Generally speaking, the more vents, the better, and you want them placed around the helmet and as adjustable as possible.
As a general rule, the lighter the helmet, the more comfortable it is, especially if you ride for long periods at a time. A heavy helmet can wear down your neck and shoulder muscles due to the effort it takes to hold up the helmet against the wind. Plus, it just presses down more on your head.
You shouldn’t have to forgo safety to get comfort. Plenty of helmets have the aforementioned comfort features while still providing a high level of protection.
One of the best ways to verify a helmet’s safety is to check its safety ratings. A DOT-approved helmet meets minimum safety requirements, while a SNELL-approved helmet has met especially high safety standards.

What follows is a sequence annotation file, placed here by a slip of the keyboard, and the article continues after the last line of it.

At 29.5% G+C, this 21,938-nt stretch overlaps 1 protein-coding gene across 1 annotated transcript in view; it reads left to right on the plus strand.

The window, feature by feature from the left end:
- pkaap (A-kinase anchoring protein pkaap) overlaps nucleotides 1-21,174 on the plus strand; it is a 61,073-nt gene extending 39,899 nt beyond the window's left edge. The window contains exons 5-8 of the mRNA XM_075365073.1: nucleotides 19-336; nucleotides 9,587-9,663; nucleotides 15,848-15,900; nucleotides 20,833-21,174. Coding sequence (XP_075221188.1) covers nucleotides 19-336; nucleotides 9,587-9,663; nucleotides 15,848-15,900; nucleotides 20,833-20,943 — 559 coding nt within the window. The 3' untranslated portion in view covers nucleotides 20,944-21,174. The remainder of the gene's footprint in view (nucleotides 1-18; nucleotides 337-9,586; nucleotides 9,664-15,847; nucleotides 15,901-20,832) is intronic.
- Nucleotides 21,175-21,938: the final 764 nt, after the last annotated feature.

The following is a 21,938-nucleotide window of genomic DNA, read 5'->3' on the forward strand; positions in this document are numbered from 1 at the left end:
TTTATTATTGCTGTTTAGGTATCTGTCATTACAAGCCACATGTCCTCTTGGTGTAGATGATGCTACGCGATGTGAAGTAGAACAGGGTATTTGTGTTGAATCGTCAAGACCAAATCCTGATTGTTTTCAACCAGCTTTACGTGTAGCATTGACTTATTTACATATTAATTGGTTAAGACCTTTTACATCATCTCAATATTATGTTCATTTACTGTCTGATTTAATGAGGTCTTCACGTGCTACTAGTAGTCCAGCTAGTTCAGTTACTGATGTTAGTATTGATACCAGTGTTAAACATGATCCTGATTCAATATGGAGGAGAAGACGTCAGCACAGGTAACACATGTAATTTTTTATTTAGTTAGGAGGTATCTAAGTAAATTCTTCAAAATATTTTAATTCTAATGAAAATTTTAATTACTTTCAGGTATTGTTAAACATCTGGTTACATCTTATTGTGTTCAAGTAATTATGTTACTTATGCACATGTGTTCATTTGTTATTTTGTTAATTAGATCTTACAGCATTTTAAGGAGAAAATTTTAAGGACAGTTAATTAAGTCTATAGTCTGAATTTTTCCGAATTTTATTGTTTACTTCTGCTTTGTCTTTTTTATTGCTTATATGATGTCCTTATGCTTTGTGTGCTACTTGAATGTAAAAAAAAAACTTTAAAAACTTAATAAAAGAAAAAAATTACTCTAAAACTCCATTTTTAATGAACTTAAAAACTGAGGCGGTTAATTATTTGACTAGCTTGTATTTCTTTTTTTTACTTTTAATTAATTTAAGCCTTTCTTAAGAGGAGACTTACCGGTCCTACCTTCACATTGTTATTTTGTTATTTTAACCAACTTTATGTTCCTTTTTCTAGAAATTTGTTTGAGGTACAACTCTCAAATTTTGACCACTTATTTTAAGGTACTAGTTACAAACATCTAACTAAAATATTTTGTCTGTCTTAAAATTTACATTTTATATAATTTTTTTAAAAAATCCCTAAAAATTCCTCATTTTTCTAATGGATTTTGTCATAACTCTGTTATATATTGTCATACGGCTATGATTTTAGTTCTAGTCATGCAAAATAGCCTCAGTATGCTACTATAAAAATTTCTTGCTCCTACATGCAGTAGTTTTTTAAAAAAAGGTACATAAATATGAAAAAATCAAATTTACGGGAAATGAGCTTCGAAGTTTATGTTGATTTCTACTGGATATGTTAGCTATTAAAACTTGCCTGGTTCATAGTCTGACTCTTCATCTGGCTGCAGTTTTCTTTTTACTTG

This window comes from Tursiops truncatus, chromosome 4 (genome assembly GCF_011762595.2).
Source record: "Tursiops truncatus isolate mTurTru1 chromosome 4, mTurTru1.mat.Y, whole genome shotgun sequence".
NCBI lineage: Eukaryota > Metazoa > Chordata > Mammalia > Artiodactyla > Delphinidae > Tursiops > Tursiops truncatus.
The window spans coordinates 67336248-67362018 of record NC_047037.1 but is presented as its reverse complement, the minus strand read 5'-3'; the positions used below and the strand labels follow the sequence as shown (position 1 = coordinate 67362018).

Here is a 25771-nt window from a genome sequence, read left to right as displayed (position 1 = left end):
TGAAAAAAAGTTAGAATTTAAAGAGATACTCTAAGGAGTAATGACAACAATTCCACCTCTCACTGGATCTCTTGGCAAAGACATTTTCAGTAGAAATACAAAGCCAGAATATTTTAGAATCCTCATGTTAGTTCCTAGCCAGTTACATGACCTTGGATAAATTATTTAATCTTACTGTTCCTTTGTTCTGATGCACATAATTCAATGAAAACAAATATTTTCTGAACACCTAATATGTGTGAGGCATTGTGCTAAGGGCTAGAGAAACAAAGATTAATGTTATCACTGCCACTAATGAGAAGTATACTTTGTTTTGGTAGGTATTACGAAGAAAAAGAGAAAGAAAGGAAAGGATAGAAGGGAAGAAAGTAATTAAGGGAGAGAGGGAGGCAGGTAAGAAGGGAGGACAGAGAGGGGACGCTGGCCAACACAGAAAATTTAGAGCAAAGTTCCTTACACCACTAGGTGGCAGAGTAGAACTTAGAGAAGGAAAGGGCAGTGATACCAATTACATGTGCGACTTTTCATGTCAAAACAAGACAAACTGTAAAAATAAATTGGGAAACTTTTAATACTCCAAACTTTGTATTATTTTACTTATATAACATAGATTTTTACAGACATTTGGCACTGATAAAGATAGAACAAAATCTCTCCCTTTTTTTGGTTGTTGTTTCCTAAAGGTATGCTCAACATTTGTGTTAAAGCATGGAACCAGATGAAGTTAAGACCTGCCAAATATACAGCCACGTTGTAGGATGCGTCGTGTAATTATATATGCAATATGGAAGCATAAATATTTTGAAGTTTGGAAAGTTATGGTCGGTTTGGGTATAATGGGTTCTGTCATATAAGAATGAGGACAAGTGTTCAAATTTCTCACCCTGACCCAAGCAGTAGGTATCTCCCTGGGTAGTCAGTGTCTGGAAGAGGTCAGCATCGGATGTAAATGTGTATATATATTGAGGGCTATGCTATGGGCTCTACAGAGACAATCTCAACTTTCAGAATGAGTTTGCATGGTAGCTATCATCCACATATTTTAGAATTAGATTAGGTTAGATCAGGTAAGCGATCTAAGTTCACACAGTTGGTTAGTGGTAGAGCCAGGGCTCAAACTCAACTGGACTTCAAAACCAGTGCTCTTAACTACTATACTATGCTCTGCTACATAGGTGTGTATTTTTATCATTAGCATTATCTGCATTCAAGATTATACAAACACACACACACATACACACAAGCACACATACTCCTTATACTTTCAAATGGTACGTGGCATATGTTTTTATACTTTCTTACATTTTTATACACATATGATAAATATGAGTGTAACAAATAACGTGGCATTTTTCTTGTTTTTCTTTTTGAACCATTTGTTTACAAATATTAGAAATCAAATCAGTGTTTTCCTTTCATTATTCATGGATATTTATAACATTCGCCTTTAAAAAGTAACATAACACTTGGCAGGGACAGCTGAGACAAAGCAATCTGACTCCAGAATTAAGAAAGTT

Helmet comfort is better reflected by price than most other helmet features. While superbly safe helmets can be found at all price ranges, the most comfortable helmets are almost always premium models.
With some searching, you can find value options that cut down on costs while still providing decent comfort, and I’ve tried to include those in my list where possible.
Staying safe doesn’t have to equal an uncomfortable ride. Many helmets combine high-level protection with enhanced comfort, the best example being the Arai Contour-X. If your budget is more limited, have a look at the Scorpion EXO-R1 Air Helmet